After more than 30 years, the McKnight Foundation’s Visual Artist Fellowship program is throwing in the towel on the exhibition part of its program. The show that opens Friday at the Minneapolis College of Art and Design (MCAD) will be the last public display of new art by winners of the $25,000 visual art grants.
The decision to cancel the exhibitions is especially regrettable given the robust talent and high skill demonstrated by this year’s grant winners, Catherine Meier, Joe Sinness, Amy Toscani and Dyani White Hawk. Traditional drawing, employed by three of the artists, is the foundation of a show enlivened by the antic humor and daffy social commentary in Toscani’s sculpture. The display is a classic example of what grant-based exhibits can be at their best: fresh, unexpected and idea-driven.
Changes to come
Since their start in 1982, the McKnight shows have been a mixed lot — sometimes terrific and sometimes not — but they’ve always been a rare and reliable way for the public to get an idea of what Minnesota’s most promising talents are up to. Because the art has been underwritten by the foundation, the artists are free to try things that are more venturesome in scale, concept or material than what’s typically found in commercial galleries.
Prime examples of such “noncommercial” work in this show are Meier’s 12-foot-long landscape drawings and Toscani’s exuberantly amusing, Pop-style sendups of revered sculptural traditions. Few commercial galleries could afford to show art with so little sales potential, but it’s great for the public — and other artists — to be able to see it. And surely the imprimatur of a McKnight show must be a boost to the artists’ résumés, especially now when hundreds of state artists are clamoring for exhibition opportunities and venues are limited in number and often financially struggling.
Fortunately, the grants will continue, though the program will change. In the future, McKnight will give $25,000 each to eight artists in all visual media, including photography. Previously, four grants went to photographers under a separate McKnight program. Instead of exhibitions, the foundation will sponsor public conversations between artists and national critics, and produce for each artist 25 copies of a book about their work.
“For midcareer artists, doing a group show has not been the best or most effective way to move their careers forward,” since those artists usually have many such shows on their résumés already, said Kerry Morgan, who administers the program for MCAD. Photography will be wrapped into the broader visual art category because “a lot of artists use photography as one of many tools without necessarily identifying themselves as photographers,” she said.
The point about photography as a “tool” rather than a craft is nicely underscored by Sinness’ colored pencil drawings.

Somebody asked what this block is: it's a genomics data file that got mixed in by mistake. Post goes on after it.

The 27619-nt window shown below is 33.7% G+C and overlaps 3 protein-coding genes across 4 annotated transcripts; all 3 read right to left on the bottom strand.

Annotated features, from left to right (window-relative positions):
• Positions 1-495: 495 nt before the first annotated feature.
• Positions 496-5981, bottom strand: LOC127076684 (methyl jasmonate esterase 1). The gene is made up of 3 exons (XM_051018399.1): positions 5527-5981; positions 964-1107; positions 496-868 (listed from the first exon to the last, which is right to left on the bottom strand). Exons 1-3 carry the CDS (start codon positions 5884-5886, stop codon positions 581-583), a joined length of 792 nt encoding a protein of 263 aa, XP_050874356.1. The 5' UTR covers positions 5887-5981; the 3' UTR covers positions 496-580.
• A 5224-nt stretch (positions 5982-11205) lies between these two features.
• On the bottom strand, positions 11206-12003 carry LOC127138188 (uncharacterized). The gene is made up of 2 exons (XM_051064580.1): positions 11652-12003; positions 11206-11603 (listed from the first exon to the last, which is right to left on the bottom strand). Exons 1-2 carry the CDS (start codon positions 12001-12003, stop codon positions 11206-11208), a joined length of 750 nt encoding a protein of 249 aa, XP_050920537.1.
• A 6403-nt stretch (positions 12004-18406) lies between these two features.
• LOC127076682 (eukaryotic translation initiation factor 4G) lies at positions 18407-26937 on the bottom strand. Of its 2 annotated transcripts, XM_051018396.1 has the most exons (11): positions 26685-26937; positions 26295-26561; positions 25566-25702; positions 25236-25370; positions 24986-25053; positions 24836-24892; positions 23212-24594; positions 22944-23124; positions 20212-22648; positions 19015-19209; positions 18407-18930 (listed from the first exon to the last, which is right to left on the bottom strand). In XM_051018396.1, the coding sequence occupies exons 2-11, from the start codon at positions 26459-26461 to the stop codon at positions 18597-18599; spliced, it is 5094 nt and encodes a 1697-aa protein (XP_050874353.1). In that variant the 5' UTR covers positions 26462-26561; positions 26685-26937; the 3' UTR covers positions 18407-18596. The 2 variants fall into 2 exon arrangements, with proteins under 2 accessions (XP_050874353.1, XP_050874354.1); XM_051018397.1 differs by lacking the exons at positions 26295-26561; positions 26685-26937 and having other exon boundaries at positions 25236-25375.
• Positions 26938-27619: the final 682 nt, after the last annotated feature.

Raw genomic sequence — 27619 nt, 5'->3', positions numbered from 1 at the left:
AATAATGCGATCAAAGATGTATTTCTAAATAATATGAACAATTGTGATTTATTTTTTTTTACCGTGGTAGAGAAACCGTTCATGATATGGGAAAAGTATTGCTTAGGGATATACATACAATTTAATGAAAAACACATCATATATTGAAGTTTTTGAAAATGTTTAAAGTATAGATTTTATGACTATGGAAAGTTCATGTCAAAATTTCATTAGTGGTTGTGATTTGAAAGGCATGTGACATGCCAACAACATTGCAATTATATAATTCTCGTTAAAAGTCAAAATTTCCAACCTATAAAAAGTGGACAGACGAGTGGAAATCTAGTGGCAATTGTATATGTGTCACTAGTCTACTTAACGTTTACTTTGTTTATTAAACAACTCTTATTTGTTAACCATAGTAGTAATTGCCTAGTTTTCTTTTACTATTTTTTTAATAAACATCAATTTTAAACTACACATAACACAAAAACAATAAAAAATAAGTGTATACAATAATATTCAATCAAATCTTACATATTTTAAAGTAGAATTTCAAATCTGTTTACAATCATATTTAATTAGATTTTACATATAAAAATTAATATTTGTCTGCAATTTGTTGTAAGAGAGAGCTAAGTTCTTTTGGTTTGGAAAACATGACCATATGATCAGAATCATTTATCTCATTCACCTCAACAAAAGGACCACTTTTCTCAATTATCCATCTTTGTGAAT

He draws, in meticulous detail, fruit, tropical flowers, fabric, figurines, photographs and magazine clips that he deploys in coyly sexual arrangements with teasing titles. Four life-size bananas explode from the crotch of a guy in a hand-drawn snapshot; big grapefruit crouch under a suspiciously pubic-looking tower of flowers. Other drawings offer surrealistic pairings of unlike images — a plastic flamingo perched on a bit of French bread near a snapshot of disrobing fighters. The mix of hyper-feminine flora and thuggishly masculine imagery doubtless reflects contemporary pop culture, but the drawings’ virtue is in Sinness’ consummate skill in creating trompe l’oeil illusions.
Armed with a pencil and huge rolls of paper, Meier has set out to draw the Great Plains, an infinity of space undulating to invisible horizons. Her bravado in undertaking such an impossible task is admirable, and the resulting scrolls — which cascade down the walls like waterfalls of sky and grass — are memorable even though the essence of so vast a place cannot be caught on paper.
White Hawk explores both her Sicangu Lakota heritage and various art media. Her repetitive use of moccasin toes as a key image in paintings, prints, bead-and-quill work is smart, bringing clarity and continuity to diverse images. Subtle allusions to ledger drawings, old blanket designs and tepee forms root her modern materials in traditional culture.
With the brio and inventiveness of her constructions, sculptor Toscani steals the limelight. A 15-foot steel column half-faced with 11 entwined cutouts of Wonder Woman opens her section. Besides its kitschy charm, the column’s undulating shape is a sly, feminist quotation of Constantin Brancusi’s famous “Endless Column” commemorating the sacrifices of Romanian soldiers in World War I. In “Friendly Fridley,” she uses black-and-white aquarium rocks to cover the volcano-shaped base of a sculpture crowned with album photos of pop music stars from the 1950s and ’60s (Petula Clark, Burl Ives). Next she lampoons the briefly influential Art Brut movement of 1950s France with a hilariously misshapen ceramic foot sprouting a bulbous leg fabricated from plastic trash bins and storage boxes. And so on.
In the best tradition of McKnight exhibits, these artists have little in common beyond their skill, moxie and grant money, and that’s quite enough for a good show.